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I like a good movie musical just as much as the next person. Well, I might love and obsess about them, but that’s beside the point. Musicals cross boundaries in terms of genre by including elements of drama, mystery, romance, history, reality, science fiction, and so much more. However, musicals also cross boundaries when it comes to society. Ask any millennial about Hamilton and they will rave about its ability to make history exciting and relatable by incorporating modern hip hop and rap. Dear Evan Hansen explores the everpresent realm of suicide and social anxiety. Be More Chill delves into sexuality and technology. Yet, I have only mentioned modern musicals. Do musicals from even ten, twenty years ago hold the same socially-disrupting abilities?

This is where Mamma Mia! comes in. My friends and I constantly argue about its applicability to the feminist movement. For example, Donna, the leading lady in the musical, proves time and time again that she doesn’t need a man to help her raise a child. On top of that, she runs a business all on her own, pursues her passions, and ultimately, follows her heart, no matter the cost. Her daughter, Sophie, follows in her mother’s footsteps, never feeling the need to get married young. She would rather travel the world and experience life before making such a major commitment.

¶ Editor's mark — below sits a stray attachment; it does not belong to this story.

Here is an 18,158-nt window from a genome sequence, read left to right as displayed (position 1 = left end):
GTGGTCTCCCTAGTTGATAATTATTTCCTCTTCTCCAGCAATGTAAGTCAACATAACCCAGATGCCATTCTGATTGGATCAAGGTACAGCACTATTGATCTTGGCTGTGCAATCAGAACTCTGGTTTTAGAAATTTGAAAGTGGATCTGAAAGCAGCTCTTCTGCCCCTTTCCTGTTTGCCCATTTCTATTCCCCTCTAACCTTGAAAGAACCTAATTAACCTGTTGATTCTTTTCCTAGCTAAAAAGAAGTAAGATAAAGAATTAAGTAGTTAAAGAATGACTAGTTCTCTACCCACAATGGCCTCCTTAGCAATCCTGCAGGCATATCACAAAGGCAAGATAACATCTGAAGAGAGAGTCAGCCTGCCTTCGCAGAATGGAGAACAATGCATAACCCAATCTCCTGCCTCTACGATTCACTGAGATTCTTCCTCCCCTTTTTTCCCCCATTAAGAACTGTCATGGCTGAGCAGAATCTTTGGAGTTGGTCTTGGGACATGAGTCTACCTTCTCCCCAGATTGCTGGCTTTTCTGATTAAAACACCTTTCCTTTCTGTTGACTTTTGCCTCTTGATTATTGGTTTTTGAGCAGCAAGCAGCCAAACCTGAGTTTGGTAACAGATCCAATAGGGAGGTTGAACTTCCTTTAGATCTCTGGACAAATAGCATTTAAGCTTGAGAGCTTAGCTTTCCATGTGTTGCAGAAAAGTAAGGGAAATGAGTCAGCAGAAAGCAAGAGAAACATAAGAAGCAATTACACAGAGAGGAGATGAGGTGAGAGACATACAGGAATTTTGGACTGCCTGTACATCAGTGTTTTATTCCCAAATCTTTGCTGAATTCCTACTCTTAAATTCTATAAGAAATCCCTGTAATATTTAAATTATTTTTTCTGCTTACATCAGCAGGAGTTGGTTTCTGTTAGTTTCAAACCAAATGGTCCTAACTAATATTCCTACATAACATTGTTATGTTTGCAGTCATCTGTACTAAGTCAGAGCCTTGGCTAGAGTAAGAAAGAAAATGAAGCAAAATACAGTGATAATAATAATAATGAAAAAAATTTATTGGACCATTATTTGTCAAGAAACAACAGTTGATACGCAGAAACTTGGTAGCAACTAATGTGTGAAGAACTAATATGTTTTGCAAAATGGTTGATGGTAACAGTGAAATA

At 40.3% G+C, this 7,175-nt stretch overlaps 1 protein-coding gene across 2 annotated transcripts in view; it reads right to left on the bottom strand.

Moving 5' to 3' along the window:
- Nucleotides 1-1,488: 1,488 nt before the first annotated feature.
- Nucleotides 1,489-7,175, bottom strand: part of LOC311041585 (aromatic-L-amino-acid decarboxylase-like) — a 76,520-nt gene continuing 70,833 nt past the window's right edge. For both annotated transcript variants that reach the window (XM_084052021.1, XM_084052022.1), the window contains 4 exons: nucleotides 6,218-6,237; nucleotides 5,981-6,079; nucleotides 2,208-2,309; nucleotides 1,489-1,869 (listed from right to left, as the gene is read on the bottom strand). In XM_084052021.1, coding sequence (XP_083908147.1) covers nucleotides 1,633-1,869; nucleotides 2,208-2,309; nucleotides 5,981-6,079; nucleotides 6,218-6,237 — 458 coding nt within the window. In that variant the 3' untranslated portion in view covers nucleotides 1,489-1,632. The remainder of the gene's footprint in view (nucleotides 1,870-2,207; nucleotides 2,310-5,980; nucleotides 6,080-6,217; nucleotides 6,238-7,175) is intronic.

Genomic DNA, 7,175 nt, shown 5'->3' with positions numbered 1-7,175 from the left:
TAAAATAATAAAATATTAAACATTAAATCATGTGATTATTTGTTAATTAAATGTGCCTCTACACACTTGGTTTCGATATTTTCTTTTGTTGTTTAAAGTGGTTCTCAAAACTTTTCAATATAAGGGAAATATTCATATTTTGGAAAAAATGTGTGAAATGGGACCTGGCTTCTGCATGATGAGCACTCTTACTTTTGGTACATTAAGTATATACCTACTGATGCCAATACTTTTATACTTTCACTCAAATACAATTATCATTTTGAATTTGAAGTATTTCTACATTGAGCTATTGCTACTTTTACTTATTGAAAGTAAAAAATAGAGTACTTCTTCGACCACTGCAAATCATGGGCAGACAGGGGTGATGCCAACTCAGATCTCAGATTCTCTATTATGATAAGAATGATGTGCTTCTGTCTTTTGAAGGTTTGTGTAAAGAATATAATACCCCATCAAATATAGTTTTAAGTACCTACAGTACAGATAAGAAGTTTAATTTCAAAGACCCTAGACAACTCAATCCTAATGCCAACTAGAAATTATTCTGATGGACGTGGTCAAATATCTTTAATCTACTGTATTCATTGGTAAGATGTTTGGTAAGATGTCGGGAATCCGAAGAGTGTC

In spite of these strong female protagonists, some aspects of the musical contradict feminist ideology and values. One song in the film, “Money, Money, Money,” explicitly states that life would be easier if there were a rich man to take care of women, specifically Donna and her friends. The song continues this theme until the very end, the last words being “It’s a rich man’s world.” On top of that, Donna ends up with a man in the end and instantly seems significantly happier and less stressed.

Despite further reflection, I still can’t decide if Mamma Mia! is a feminist movie. But I can say that Mamma Mia! does break the social norm and demonstrates female empowerment. The themes of the musical inspire me to pursue my passions, and I know I should not let restrictions or what other people think get in the way. It may be a “rich man’s world,” but that’s not going to stop me from being ambitious and taking on roles that will make a genuine change for someone, somewhere. I can take care of myself, but it’s also not wrong to want help and company along the way. What matters is that all people are treated equally, with everyone’s ambitions viewed as equally valid. 

There are many things in this world that I do not know, and I am learning everyday what it means to empower all people. I may be naive in holding the views that I do, but I can say one thing for sure: musicals explore our society more than I thought, and if I want to learn more about the ways of this world, I need to watch Mamma Mia! more often.

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